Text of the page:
A Gent’s Primer for Chess

Some time ago we talked about the little-known sport of Chess boxing. While boxing probably needs no introduction, chess is always being introduced to the next generation of Gents, so in this short article we’ll continue that ritual.


A version of chess was being played in India as early as the 6th century and was played on an 8×8 grid with pieces similar to the ones we know today. This variation was known as chaturanga, which spread to Persia (as well as China and Japan), then on to the Arab world, where it was passed to Europe during the 12th century. The game was eagerly adopted by much of the nobility of Europe and became popular in the late Medieval period, and at one point was considered an essential skill to be learned by young knights.

Game Play

The pieces are arranged the same way each time. The second row (rank) of each opposing player is always filled with pawns. The rooks go in the corners, the knights next to them, then the bishops, then the king and queen. The queen always goes on her own color (white queen on white, black queen on black).

Your goal is to trap the opposing player’s king so that it cannot avoid being captured. If you can capture the king in the next move, this is either “check” or “checkmate”.

Fundamental Tactics

Before the Internet books and private tutors were how knowledge was passed, but now there are so many ways to learn, be they courses, apps, and forums to play people from all over the world. In fact, that’s one of the leisurely things about online chess: you can make a move and an opponent can have a day or two (or more) to respond. As the game plays out over hours and days it takes on a bit of the character of a short story or a novel, which ties together the way you have performed and what the ending of the story will be.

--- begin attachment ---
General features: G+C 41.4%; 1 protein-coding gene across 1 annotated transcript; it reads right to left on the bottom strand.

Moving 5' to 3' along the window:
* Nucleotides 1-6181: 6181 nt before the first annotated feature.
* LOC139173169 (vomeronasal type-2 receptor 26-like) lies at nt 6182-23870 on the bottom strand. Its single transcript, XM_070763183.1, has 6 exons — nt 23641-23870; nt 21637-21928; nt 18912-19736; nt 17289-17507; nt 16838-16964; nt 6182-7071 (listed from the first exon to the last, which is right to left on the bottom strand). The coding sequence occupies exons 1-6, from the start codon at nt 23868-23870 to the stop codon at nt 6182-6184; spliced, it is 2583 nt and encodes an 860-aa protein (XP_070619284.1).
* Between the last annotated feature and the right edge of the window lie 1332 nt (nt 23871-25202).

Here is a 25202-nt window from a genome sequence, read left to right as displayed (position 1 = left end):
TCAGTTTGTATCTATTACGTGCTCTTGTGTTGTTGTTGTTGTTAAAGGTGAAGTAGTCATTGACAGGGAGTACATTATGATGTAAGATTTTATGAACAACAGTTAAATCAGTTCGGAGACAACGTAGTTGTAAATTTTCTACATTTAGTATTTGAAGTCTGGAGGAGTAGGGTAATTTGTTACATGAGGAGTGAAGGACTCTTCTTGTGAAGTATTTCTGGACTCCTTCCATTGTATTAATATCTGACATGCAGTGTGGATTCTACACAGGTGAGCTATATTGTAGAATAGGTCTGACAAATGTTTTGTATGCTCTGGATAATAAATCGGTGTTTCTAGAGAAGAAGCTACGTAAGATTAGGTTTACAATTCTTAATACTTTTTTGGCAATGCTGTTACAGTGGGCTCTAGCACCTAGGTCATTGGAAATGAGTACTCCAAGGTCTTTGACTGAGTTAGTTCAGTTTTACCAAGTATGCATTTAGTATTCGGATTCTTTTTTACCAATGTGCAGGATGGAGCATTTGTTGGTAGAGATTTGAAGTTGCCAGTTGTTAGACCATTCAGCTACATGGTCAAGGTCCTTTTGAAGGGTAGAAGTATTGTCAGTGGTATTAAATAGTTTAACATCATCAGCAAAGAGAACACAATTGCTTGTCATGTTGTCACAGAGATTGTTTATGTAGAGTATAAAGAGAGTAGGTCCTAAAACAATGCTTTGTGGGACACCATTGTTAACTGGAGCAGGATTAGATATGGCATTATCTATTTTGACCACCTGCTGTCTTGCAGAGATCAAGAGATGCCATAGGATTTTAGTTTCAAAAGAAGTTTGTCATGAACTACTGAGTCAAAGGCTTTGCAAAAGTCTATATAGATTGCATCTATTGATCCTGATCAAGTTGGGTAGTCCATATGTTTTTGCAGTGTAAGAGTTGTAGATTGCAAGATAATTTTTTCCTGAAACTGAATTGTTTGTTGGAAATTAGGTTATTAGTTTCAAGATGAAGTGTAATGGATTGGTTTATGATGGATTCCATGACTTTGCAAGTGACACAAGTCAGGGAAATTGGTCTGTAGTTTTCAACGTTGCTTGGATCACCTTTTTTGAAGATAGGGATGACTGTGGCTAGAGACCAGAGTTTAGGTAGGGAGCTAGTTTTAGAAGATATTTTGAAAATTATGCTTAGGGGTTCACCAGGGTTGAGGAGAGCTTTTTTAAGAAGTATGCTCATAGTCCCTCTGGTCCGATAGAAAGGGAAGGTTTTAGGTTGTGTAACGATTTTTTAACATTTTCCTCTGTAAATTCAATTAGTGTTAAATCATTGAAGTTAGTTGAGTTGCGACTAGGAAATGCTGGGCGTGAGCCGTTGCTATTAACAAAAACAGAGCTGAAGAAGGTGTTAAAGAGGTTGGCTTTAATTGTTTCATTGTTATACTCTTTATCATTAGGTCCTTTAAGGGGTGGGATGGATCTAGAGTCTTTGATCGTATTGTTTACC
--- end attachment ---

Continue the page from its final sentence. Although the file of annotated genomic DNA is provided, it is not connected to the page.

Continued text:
As your knowledge of the game grows, tactics and ideas will build, and what worked for you as a beginner may not be as useful to you as you develop. But given that this is a primer article, here are some basics that will matter particularly for beginners:

  • Protect the king. This may seem obvious, because losing the king means losing the game, but the practical step here is “castling” as soon as you can, whether that’s to the Queen’s or King’s side. Castling moves your king away from the center, which is where a lot of pressure and attack can mount.
  • Control the center. As we just noted, the center is where a lot of action can occur and you will want to use your pieces to control traffic and access to those squares.
  • Develop your pieces. When you “develop,” you put pieces into play. Remember that different pieces have different movements for a reason, and as powerful as a queen is, it’s usually not going to be enough to win you a game. You need to bring various pieces into play in different positions to trap your opponent.

Chess in Life

Like any activity or sport, playing chess enough will start to offer you lessons in your own life and how you see situations. You might find yourself more willing to consider a decision, wondering about the rippling consequences, or you might see a project as moving the right pieces into position, knowing that people, just like pieces, move differently and have different roles and sometimes need different persuasion.

Interestingly enough, while it looks like a sedentary activity, it’s anything but. Some years ago some Grandmasters (GMs) opted to wear heart monitors during matches to help with a study and one GM hit a heart rate of 130 bpm during a match he drew. Another burned 560 calories in two hours. That doesn’t mean chess is going to be a new part of your weight loss program, just that we so often underestimate the effort expended in a purely intellectual endeavor.

Don’t underestimate the benefits (physical and mental) that chess could offer you. Chess.com (yes, there’s an app) is a great place to start.

43140cookie-checkA Gent’s Primer for Chess

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